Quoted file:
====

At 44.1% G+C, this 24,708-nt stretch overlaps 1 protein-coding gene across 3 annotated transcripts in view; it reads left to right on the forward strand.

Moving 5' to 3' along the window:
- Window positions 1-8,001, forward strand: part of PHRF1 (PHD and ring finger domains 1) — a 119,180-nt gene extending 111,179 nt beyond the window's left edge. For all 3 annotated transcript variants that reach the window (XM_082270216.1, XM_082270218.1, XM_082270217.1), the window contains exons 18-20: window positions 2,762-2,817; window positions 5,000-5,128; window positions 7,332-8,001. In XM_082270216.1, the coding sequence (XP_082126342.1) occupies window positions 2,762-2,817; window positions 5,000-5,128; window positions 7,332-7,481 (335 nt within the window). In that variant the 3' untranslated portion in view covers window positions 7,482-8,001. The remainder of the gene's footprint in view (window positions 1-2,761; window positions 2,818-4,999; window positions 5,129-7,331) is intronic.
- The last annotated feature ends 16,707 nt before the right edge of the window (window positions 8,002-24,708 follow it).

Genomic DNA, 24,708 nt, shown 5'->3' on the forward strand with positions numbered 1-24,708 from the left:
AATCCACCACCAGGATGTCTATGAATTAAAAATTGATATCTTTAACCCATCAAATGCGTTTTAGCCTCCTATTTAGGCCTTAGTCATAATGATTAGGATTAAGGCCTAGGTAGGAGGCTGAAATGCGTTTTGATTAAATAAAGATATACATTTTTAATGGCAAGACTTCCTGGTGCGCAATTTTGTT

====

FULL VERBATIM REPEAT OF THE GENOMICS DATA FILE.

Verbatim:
At 44.1% G+C, this 24,708-nt stretch overlaps 1 protein-coding gene across 3 annotated transcripts in view; it reads left to right on the forward strand.

Moving 5' to 3' along the window:
- Window positions 1-8,001, forward strand: part of PHRF1 (PHD and ring finger domains 1) — a 119,180-nt gene extending 111,179 nt beyond the window's left edge. For all 3 annotated transcript variants that reach the window (XM_082270216.1, XM_082270218.1, XM_082270217.1), the window contains exons 18-20: window positions 2,762-2,817; window positions 5,000-5,128; window positions 7,332-8,001. In XM_082270216.1, the coding sequence (XP_082126342.1) occupies window positions 2,762-2,817; window positions 5,000-5,128; window positions 7,332-7,481 (335 nt within the window). In that variant the 3' untranslated portion in view covers window positions 7,482-8,001. The remainder of the gene's footprint in view (window positions 1-2,761; window positions 2,818-4,999; window positions 5,129-7,331) is intronic.
- The last annotated feature ends 16,707 nt before the right edge of the window (window positions 8,002-24,708 follow it).

Genomic DNA, 24,708 nt, shown 5'->3' on the forward strand with positions numbered 1-24,708 from the left:
AATCCACCACCAGGATGTCTATGAATTAAAAATTGATATCTTTAACCCATCAAATGCGTTTTAGCCTCCTATTTAGGCCTTAGTCATAATGATTAGGATTAAGGCCTAGGTAGGAGGCTGAAATGCGTTTTGATTAAATAAAGATATACATTTTTAATGGCAAGACTTCCTGGTGCGCAATTTTGTT